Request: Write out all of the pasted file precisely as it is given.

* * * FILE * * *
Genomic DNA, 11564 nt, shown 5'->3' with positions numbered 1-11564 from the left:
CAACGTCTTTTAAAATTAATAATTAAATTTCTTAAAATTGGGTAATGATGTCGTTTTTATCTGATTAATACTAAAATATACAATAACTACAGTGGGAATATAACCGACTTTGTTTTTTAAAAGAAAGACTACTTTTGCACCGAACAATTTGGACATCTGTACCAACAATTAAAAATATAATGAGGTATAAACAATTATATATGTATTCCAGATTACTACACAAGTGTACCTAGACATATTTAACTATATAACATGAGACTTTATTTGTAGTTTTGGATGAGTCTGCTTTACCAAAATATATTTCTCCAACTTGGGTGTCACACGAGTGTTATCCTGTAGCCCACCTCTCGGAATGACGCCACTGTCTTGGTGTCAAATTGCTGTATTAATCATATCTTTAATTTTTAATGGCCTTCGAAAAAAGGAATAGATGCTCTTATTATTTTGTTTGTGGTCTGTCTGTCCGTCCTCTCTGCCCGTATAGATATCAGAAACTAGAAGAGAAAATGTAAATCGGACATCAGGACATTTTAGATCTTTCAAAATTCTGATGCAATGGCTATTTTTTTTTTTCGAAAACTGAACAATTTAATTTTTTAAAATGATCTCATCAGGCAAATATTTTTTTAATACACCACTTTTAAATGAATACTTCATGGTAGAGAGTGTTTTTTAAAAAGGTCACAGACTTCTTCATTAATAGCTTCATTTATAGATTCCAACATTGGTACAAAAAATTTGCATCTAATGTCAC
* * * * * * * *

Genomic DNA, 11564 nt, shown 5'->3' with positions numbered 1-11564 from the left:
CAACGTCTTTTAAAATTAATAATTAAATTTCTTAAAATTGGGTAATGATGTCGTTTTTATCTGATTAATACTAAAATATACAATAACTACAGTGGGAATATAACCGACTTTGTTTTTTAAAAGAAAGACTACTTTTGCACCGAACAATTTGGACATCTGTACCAACAATTAAAAATATAATGAGGTATAAACAATTATATATGTATTCCAGATTACTACACAAGTGTACCTAGACATATTTAACTATATAACATGAGACTTTATTTGTAGTTTTGGATGAGTCTGCTTTACCAAAATATATTTCTCCAACTTGGGTGTCACACGAGTGTTATCCTGTAGCCCACCTCTCGGAATGACGCCACTGTCTTGGTGTCAAATTGCTGTATTAATCATATCTTTAATTTTTAATGGCCTTCGAAAAAAGGAATAGATGCTCTTATTATTTTGTTTGTGGTCTGTCTGTCCGTCCTCTCTGCCCGTATAGATATCAGAAACTAGAAGAGAAAATGTAAATCGGACATCAGGACATTTTAGATCTTTCAAAATTCTGATGCAATGGCTATTTTTTTTTTTCGAAAACTGAACAATTTAATTTTTTAAAATGATCTCATCAGGCAAATATTTTTTTAATACACCACTTTTAAATGAATACTTCATGGTAGAGAGTGTTTTTTAAAAAGGTCACAGACTTCTTCATTAATAGCTTCATTTATAGATTCCAACATTGGTACAAAAAATTTGCATCTAATGTCAC